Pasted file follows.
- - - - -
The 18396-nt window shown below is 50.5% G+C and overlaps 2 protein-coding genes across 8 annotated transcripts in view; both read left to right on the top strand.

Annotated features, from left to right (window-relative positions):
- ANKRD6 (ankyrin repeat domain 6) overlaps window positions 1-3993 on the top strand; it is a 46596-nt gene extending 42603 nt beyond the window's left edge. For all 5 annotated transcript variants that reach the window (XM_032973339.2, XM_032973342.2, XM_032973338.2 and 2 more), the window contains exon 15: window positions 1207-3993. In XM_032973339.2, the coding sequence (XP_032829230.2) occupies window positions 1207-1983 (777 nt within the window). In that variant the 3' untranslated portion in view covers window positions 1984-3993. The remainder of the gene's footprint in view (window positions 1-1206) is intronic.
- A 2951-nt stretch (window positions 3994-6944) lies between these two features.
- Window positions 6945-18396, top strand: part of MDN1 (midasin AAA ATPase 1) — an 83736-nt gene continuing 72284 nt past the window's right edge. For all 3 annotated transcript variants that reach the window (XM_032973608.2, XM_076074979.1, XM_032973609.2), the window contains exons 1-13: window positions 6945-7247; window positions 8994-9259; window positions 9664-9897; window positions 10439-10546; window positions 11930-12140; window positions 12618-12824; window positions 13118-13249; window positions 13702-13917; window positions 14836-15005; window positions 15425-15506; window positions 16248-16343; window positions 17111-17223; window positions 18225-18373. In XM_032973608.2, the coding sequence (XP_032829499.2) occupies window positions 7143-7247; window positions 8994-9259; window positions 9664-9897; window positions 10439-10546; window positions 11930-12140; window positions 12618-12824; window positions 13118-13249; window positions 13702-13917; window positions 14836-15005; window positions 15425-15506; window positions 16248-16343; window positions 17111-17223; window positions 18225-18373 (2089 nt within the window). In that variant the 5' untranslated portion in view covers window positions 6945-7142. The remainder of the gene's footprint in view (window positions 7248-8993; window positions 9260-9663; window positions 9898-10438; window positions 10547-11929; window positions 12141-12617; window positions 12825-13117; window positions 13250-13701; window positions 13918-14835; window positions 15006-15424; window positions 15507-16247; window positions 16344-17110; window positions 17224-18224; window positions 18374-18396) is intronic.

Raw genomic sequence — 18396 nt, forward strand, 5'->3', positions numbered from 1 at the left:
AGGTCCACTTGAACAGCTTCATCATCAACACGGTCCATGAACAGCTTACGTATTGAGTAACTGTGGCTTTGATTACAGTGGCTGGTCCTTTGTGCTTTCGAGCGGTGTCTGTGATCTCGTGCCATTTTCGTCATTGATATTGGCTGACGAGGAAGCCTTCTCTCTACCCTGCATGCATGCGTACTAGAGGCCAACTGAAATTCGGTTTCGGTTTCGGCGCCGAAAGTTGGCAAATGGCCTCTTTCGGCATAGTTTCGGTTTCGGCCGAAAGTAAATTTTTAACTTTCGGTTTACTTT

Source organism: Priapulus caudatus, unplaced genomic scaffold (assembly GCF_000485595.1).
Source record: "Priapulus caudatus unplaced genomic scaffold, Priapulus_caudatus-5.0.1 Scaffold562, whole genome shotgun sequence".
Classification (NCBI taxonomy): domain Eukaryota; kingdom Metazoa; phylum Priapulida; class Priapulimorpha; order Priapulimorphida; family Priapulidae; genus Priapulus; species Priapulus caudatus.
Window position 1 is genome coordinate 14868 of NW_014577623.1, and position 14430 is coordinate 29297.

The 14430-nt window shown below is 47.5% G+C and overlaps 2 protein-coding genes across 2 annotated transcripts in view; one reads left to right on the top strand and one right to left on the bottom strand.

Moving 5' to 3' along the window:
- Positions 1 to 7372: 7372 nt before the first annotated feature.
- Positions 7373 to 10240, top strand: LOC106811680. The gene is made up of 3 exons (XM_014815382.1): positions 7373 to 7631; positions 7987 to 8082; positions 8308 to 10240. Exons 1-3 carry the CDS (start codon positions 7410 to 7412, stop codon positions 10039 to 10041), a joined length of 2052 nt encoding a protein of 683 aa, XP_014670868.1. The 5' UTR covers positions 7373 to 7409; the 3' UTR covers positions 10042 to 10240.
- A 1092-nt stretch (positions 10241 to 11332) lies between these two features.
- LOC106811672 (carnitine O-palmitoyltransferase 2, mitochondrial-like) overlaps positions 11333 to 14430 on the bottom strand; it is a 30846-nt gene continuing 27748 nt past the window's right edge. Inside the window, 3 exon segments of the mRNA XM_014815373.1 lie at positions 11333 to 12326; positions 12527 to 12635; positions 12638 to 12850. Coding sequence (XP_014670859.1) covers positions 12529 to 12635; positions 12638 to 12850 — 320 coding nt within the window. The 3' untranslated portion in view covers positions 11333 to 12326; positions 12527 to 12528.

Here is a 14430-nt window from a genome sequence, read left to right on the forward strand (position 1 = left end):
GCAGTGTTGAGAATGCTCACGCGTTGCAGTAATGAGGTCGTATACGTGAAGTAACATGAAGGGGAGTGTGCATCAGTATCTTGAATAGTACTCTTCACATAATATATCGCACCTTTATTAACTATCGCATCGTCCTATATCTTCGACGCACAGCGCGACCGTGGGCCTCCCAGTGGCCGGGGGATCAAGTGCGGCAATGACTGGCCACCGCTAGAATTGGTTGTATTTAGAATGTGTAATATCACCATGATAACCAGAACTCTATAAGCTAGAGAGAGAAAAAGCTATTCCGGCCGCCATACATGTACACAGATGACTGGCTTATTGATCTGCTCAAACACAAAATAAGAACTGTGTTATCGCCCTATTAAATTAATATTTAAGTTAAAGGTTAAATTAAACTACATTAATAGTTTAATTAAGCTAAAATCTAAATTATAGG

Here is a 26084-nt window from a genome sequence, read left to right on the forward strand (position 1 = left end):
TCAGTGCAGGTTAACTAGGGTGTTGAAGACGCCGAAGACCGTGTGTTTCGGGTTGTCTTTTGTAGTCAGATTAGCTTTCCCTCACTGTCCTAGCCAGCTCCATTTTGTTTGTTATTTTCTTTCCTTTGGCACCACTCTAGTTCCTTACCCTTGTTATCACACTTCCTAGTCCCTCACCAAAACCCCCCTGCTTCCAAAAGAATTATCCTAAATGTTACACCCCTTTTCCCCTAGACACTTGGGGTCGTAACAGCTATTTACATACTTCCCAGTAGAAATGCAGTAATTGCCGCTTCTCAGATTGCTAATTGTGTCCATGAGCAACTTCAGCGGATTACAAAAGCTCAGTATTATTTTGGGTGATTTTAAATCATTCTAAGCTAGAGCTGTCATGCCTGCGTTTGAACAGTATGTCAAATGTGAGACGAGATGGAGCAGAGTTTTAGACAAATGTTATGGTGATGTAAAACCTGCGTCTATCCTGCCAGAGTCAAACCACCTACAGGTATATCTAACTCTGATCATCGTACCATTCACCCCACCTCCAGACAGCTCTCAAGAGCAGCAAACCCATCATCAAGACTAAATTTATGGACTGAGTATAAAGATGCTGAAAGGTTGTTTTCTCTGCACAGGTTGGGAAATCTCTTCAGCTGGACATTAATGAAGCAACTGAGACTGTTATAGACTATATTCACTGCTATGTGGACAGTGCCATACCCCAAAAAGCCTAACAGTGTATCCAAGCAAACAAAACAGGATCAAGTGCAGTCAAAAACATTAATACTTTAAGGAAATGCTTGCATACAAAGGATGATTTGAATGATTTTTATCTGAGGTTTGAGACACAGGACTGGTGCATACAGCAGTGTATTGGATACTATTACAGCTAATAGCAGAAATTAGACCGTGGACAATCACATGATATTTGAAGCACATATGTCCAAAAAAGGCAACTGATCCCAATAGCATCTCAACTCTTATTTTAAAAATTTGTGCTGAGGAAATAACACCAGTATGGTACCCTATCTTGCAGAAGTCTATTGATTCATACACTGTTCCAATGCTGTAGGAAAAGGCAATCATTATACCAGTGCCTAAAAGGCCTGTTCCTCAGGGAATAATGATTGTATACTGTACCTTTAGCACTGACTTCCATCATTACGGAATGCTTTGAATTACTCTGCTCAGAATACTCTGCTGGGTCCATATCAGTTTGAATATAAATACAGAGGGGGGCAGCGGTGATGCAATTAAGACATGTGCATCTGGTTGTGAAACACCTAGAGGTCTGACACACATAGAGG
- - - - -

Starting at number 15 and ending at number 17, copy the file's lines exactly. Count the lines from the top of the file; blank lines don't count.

- Positions 7373 to 10240, top strand: LOC106811680. The gene is made up of 3 exons (XM_014815382.1): positions 7373 to 7631; positions 7987 to 8082; positions 8308 to 10240. Exons 1-3 carry the CDS (start codon positions 7410 to 7412, stop codon positions 10039 to 10041), a joined length of 2052 nt encoding a protein of 683 aa, XP_014670868.1. The 5' UTR covers positions 7373 to 7409; the 3' UTR covers positions 10042 to 10240.
- A 1092-nt stretch (positions 10241 to 11332) lies between these two features.
- LOC106811672 (carnitine O-palmitoyltransferase 2, mitochondrial-like) overlaps positions 11333 to 14430 on the bottom strand; it is a 30846-nt gene continuing 27748 nt past the window's right edge. Inside the window, 3 exon segments of the mRNA XM_014815373.1 lie at positions 11333 to 12326; positions 12527 to 12635; positions 12638 to 12850. Coding sequence (XP_014670859.1) covers positions 12529 to 12635; positions 12638 to 12850 — 320 coding nt within the window. The 3' untranslated portion in view covers positions 11333 to 12326; positions 12527 to 12528.